Move Beyond Your Comfort Zone
It's important to push the boundaries of our comfort zones, and when we do, it can be scary. But what is our "comfort zones" exactly?
Nia, unlike many movement or fitness systems, is a practice. The more you do it, the deeper its teachings, and the more expansive its effects on our lives. Like any practice, Nia will sometimes ask us to move beyond our comfort zones. But what does this mean?
Moving past your comfort zone means different things to different people. It’s not always about doing something big and courageous, merely something that makes you a bit uncomfortable, whether it’s trying sushi or learning to salsa.
Although moving out of your comfort zone might make you extremely uncomfortable, it’s the best thing to keep the body and brain strong. (The paradox is funny, but true.) It’s wise to consider your choices. You have a sense of right and wrong, a set of values to guide you. Sometimes, the choices are not clear-cut and require you to dig deeper to determine whether you are compromising a value or merely being resistant to change and growth.
This was the situation in Nia class today when my friend held back from the martial arts movements because it didn’t feel right for her. She is a peaceful person who works to create a life free from conflict and stress. For her, fighting is never the right way to accomplish anything. She wanted no part of the punching and kicking in the routine.
Dance With Precision
Yet the martial arts give us opportunities to deal with disruptive or aggressive energies (our own and those of others) in powerful, creative ways.
For example, in Aikido the spiral dance allows us to redirect energies with strength and elegance. It is the compassionate martial art where “do no harm” is a basic tenet of the form. The movements give us opportunities for release, the spirals engaging us on a cellular level right down to the DNA.
Tai Chi, the slow dance, teaches us to stay grounded in our own centers, conserving our energies until they are needed and then using only the energy we need. It is a defensive art which turns the aggressor’s energy inside out causing the force of an attack to rebound to the attacker, leaving the tai chi master unscathed.
The third martial art we engage in Nia is Taekwando, the dance of precision. This is the form most often uncomfortable for women; certainly it was for me. It’s not nice, nor conciliatory. It embraces power and appears violent. I’ve been hurt physically in the past by people wielding power, by violence, and never want to use force in that way. When I took the Nia White Belt training back in 2004 I decided I would leave out most of the Taekwando parts of the routines or soften them. Little by little though, I learned to respect what this martial art had to teach me. Taekwando offers me the opportunity to harness my aggressive energies as a positive force. I get to see myself physically strong, emotionally, and mentally focused and directed. I set my sacred space and refuse entry to heavy or destructive energies by learning to block. I burst through barriers by learning to punch and kick. As my movement becomes more precise and clear, so does my thinking and my emotional life. Nothing is squandered or wasted. I am in charge of my life and direction, responsible for myself and the life I create. Now, Tae Kwon Do is one of my favorite parts of a routine both to dance and to teach.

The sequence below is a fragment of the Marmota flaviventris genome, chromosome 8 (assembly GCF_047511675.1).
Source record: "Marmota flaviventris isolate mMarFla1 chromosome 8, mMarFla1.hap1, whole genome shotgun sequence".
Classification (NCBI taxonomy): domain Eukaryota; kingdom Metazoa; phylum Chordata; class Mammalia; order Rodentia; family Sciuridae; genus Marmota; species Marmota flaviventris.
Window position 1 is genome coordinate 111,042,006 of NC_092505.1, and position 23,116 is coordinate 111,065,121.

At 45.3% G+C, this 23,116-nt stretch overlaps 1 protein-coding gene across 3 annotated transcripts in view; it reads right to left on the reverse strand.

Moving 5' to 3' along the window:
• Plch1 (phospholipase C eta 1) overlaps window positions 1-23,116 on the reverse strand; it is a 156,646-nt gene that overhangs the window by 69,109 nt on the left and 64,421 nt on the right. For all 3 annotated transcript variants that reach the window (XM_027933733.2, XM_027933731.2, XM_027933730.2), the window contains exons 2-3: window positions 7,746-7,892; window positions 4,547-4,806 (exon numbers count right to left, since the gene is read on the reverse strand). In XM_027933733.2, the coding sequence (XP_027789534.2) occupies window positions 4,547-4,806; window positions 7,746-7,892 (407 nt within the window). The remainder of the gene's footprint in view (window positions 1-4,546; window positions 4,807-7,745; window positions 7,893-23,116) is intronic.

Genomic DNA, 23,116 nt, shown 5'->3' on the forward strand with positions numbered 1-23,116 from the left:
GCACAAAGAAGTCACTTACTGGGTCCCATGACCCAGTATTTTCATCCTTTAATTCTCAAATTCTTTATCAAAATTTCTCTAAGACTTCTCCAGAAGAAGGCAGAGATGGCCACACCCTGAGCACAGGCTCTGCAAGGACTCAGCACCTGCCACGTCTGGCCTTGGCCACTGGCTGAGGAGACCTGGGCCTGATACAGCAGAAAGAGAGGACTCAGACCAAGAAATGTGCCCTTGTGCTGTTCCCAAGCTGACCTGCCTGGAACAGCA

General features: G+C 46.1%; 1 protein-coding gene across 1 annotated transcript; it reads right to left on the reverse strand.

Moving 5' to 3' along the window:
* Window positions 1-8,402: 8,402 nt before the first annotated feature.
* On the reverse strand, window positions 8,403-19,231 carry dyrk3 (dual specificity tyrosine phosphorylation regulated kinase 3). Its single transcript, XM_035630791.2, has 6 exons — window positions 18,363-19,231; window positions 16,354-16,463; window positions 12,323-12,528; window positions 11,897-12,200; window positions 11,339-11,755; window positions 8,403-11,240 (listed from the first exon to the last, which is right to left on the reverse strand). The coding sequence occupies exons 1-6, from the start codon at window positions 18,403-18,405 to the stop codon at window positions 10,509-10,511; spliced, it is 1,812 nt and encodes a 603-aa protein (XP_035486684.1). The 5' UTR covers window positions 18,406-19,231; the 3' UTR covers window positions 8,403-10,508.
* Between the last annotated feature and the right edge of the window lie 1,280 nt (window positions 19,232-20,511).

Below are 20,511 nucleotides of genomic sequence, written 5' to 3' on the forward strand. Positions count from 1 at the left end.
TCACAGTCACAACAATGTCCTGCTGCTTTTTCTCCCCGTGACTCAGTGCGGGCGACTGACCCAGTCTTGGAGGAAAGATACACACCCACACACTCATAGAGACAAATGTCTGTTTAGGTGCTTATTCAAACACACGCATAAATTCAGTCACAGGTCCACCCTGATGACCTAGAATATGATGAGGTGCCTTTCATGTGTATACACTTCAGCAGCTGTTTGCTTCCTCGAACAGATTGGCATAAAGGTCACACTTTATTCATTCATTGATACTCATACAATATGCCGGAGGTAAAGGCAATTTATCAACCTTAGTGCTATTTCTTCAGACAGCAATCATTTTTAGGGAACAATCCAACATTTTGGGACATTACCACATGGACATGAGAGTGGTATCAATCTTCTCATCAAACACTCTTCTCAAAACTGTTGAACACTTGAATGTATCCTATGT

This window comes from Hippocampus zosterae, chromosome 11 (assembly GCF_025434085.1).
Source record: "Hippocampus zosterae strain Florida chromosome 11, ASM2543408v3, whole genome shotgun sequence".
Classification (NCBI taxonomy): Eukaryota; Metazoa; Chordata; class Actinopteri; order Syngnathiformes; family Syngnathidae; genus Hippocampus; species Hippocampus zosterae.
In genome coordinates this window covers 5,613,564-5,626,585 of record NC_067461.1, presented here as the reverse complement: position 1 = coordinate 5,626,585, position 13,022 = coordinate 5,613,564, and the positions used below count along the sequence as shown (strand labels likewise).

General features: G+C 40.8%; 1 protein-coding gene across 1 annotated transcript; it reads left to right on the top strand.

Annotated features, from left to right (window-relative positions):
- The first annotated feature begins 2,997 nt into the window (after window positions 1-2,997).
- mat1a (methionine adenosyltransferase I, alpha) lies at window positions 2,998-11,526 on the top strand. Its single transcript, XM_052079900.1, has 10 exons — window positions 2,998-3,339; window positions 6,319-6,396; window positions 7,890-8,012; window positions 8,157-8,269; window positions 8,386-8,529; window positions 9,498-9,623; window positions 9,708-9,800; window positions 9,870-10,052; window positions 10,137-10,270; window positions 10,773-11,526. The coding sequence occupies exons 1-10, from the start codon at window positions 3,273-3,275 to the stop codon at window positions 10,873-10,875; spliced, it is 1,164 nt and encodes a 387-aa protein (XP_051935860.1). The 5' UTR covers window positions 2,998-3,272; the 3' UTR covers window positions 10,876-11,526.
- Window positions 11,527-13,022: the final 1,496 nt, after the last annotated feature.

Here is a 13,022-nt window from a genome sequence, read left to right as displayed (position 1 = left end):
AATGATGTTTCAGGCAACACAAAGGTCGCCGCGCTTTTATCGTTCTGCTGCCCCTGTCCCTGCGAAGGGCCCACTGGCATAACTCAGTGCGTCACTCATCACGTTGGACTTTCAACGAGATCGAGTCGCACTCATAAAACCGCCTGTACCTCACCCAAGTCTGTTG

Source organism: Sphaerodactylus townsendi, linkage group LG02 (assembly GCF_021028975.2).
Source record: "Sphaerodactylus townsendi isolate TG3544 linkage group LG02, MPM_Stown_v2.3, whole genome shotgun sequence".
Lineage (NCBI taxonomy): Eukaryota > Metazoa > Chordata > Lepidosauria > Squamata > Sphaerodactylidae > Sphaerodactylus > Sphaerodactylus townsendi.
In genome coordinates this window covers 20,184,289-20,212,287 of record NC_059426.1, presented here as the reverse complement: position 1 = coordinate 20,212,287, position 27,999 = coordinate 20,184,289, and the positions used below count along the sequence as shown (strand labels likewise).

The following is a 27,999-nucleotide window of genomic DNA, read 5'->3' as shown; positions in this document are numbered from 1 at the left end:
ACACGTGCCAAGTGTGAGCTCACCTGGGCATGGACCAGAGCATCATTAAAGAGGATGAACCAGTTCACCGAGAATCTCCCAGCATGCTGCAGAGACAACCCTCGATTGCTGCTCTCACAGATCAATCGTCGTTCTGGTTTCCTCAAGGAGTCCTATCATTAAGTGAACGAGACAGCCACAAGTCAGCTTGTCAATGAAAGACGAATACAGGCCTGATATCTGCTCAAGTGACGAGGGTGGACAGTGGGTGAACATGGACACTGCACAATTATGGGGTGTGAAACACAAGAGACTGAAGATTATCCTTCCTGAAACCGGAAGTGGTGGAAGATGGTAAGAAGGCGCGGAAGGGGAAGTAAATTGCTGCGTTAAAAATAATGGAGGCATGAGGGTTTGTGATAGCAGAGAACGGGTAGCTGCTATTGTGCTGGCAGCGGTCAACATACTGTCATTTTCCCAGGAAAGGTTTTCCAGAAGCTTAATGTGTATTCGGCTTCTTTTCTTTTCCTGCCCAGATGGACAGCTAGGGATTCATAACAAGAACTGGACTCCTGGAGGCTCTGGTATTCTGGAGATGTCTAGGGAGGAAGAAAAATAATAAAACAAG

Movement is Movement, Just Move
By not judging the movements, you have the possibility of breaking out of your comfort zones and break your movement habits. Plus, the first principal of Nia is the Joy of Movement. If you limit what you feel is acceptable movement, you limit your joy.
I don’t take personally the choices people make in my class but I have seen amazing changes happen when someone decides to move out of the moves wholeheartedly, and beyond their comfort zones. If you’ve been holding back in class in any of the nine movement forms I encourage you to step out of your comfort zone. In Nia, less judgment equals more joy!